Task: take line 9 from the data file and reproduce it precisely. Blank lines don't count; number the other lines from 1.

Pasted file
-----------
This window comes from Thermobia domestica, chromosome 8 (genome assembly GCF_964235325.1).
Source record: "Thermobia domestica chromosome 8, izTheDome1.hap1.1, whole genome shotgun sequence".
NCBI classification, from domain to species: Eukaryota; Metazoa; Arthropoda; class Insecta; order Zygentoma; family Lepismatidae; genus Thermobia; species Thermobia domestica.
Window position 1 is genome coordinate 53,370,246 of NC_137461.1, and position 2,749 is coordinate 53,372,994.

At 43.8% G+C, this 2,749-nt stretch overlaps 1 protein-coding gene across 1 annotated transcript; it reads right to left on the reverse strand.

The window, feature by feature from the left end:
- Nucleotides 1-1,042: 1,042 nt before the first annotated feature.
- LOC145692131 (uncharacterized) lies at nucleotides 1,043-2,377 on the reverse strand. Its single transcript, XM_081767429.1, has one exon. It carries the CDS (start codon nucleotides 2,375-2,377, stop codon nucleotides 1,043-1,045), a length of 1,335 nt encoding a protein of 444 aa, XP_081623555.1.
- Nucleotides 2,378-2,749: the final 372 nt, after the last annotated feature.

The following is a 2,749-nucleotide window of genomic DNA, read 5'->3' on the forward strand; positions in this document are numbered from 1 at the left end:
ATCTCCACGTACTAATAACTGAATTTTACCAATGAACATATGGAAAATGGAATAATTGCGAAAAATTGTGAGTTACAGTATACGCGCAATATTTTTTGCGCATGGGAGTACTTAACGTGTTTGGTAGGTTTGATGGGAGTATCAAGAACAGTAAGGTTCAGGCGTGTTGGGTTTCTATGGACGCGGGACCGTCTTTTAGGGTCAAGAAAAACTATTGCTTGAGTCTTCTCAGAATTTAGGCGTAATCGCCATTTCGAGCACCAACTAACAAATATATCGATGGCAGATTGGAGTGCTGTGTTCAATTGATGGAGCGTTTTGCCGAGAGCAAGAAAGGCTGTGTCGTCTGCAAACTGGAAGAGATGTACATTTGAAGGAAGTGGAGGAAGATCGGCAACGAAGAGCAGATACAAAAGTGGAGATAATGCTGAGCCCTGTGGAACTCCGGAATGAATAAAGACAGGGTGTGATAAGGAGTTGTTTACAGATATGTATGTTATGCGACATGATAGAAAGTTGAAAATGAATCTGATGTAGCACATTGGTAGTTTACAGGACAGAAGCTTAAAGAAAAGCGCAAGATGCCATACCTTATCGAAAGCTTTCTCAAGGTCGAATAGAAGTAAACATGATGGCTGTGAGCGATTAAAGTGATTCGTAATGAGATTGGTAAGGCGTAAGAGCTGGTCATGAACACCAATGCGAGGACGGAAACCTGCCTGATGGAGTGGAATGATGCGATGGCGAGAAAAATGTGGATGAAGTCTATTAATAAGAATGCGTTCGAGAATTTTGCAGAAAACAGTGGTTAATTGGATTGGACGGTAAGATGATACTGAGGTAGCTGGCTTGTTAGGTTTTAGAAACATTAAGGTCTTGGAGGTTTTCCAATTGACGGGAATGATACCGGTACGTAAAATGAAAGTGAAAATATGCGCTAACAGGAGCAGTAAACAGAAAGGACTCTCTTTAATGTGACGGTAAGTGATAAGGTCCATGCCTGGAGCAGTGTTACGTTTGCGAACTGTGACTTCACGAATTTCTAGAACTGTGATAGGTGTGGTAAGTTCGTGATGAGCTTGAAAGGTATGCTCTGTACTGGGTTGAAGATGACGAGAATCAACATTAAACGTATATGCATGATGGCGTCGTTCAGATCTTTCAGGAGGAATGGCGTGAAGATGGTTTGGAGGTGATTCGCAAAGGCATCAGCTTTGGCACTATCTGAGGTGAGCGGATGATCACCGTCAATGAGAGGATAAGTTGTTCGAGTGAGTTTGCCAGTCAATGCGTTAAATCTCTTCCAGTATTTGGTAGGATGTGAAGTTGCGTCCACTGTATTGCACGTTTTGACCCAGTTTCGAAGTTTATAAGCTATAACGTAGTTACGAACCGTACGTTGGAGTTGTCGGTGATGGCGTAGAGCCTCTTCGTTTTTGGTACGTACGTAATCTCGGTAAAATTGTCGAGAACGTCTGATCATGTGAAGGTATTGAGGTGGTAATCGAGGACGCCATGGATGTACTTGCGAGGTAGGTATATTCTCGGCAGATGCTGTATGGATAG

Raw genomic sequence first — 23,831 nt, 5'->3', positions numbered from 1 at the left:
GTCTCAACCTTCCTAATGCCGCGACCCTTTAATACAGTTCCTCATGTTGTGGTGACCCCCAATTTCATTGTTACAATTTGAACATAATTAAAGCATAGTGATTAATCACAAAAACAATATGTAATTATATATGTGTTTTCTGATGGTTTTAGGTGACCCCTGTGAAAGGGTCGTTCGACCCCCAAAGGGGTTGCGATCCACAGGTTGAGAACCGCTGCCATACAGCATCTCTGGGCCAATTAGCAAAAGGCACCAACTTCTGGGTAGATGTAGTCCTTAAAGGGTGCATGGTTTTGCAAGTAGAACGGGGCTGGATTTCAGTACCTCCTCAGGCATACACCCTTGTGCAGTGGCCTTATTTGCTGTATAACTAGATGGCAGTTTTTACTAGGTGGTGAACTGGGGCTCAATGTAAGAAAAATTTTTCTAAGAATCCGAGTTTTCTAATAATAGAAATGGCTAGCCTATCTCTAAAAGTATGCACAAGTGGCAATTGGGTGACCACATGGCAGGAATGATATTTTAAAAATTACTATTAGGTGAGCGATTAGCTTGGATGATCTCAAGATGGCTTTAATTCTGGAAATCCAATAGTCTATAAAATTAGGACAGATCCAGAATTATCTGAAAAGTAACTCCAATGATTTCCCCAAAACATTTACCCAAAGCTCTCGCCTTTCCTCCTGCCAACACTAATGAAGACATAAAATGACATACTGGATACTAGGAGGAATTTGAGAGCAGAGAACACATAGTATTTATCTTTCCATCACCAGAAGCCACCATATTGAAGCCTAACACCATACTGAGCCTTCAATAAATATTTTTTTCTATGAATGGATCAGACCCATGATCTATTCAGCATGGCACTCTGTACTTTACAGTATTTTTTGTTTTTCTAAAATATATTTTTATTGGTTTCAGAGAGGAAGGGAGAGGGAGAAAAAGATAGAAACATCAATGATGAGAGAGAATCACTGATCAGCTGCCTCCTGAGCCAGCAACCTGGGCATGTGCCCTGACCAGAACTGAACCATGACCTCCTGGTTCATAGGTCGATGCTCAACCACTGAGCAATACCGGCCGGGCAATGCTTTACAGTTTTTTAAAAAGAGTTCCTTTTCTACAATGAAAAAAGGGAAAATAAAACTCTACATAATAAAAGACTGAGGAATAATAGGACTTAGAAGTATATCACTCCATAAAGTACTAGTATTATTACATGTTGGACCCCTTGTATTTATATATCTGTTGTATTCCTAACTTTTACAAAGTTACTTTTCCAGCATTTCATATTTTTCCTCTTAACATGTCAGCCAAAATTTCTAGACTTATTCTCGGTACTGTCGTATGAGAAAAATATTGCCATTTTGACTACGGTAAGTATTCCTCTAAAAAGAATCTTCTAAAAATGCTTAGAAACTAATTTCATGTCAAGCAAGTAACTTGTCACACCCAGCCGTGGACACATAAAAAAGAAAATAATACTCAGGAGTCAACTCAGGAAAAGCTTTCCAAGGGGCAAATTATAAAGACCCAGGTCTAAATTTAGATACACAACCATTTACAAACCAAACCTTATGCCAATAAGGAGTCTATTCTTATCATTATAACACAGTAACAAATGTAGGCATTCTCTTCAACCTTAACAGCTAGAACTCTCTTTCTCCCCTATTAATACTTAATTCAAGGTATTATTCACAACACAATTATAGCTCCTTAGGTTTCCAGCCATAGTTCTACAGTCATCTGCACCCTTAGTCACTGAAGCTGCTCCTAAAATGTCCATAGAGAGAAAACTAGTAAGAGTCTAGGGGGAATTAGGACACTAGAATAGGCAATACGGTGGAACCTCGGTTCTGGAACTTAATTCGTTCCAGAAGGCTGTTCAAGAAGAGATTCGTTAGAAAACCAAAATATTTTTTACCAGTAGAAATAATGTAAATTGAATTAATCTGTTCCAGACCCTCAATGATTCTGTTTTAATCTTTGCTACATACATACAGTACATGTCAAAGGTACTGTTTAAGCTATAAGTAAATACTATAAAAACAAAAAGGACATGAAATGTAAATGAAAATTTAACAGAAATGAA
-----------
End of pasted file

- Nucleotides 2,378-2,749: the final 372 nt, after the last annotated feature.